The struggling medical resident is faced with many adaptive challenges that may require change in mindset. However, formal remediation within graduate medical education (GME) often employs overly structured technical solutions to address trainee deficiencies. These strategies may ultimately fail to result in sustained improvement. Transformative learning (TL) is an educational theory that has recently been explored as a teaching modality in health professions education. In 2013, Cranton published a three-part framework for TL. This framework, composed of the cognitive perspective, beyond rational TL, and TL for social change, has potential applications to GME remediation, specifically in helping individuals to overcome adaptive challenges. These strategies may be particularly useful within the traditionally difficult-to-remediate competencies of systems-based practice, practice-based learning and improvement, and professionalism. The authors provide a descriptive overview of each of Cranton’s perspectives, introducing concrete examples drawn from the medical literature. This article will contrast current remediation strategies with those using TL theory in order to assist graduate medical educators in applying these principles to the remediation of their own struggling residents.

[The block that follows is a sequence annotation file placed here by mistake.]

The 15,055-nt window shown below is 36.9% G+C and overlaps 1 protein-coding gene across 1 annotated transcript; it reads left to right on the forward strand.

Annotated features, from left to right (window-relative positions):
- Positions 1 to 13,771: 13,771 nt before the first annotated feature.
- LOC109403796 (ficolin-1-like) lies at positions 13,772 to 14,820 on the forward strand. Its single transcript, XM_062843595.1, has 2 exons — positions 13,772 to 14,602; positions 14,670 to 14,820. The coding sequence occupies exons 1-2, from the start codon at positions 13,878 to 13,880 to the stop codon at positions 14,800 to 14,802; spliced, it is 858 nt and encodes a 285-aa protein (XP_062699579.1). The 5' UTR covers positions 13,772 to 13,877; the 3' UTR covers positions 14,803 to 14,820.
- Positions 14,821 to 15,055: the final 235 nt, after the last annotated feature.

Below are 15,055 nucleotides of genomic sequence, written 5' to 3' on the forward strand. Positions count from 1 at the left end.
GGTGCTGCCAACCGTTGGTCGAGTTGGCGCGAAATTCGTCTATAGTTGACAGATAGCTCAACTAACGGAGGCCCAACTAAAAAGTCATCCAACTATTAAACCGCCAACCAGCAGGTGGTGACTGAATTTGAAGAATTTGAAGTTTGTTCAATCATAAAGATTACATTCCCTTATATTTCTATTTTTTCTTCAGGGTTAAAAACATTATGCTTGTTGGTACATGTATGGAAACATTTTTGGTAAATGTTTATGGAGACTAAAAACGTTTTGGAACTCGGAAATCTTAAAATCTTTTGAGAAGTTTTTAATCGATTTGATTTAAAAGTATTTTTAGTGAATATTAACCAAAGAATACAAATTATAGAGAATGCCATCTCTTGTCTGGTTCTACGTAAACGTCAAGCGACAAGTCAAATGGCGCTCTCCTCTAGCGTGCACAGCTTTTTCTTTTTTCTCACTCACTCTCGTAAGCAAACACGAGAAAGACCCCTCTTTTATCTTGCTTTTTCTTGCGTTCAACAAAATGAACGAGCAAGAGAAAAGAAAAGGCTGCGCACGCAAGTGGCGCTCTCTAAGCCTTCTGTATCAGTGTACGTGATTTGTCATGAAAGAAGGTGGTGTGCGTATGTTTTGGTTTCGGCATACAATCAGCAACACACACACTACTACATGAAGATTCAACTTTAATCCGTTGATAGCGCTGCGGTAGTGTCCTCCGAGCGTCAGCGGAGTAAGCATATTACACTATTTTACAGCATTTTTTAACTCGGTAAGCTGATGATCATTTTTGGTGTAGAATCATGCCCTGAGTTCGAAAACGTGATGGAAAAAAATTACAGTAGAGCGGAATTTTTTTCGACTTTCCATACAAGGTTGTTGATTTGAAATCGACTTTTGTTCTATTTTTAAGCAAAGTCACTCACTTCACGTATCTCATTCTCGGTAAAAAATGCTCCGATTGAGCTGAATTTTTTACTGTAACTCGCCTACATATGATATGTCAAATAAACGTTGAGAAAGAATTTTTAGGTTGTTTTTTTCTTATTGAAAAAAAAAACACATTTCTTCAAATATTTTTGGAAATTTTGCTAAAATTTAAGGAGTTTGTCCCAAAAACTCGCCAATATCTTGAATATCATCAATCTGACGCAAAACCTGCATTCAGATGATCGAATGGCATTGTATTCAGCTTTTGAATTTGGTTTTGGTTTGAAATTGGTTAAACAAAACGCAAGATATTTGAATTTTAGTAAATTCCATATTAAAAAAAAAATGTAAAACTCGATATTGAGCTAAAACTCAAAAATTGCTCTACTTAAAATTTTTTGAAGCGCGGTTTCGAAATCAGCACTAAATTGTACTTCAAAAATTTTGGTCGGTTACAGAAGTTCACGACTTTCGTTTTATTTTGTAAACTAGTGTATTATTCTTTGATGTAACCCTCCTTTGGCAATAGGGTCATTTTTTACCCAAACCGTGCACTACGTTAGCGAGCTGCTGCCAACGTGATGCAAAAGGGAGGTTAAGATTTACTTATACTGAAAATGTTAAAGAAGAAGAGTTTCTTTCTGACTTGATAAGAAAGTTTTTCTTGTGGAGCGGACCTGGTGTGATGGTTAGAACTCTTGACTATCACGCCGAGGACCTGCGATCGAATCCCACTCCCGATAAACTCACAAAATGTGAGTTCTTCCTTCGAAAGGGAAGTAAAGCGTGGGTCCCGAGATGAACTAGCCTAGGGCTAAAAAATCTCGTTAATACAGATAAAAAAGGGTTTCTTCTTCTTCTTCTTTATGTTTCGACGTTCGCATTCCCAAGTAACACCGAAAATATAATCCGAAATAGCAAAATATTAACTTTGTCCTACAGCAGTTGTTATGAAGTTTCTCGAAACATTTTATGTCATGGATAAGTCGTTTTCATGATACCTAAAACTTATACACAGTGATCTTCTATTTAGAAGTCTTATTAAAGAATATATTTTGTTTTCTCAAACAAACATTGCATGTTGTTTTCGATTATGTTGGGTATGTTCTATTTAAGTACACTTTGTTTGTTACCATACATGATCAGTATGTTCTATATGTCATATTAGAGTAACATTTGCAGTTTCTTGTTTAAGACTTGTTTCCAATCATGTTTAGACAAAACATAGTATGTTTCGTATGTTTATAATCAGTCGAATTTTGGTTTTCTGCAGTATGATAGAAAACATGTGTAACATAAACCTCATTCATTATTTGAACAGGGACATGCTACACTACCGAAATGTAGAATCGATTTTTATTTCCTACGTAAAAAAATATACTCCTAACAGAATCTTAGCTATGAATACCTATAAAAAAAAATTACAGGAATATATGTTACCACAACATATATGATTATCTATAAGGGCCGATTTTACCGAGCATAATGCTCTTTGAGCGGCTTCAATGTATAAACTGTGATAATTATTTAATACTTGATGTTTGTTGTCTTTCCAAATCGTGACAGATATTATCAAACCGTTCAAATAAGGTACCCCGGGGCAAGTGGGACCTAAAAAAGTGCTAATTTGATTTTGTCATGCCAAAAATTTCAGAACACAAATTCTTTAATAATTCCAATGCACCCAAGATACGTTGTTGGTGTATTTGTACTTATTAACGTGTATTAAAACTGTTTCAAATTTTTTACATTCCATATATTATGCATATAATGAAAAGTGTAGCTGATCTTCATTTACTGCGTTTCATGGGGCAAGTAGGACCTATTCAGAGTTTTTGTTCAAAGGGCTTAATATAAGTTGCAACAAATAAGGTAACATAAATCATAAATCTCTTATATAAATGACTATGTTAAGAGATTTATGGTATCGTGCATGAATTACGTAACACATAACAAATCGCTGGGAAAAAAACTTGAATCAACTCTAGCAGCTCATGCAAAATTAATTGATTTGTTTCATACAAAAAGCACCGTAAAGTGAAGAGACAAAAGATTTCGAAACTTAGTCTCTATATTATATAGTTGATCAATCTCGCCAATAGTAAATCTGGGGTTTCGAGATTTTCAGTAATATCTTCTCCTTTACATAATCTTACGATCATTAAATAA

All Science Journal Classification (ASJC) codes
- Internal Medicine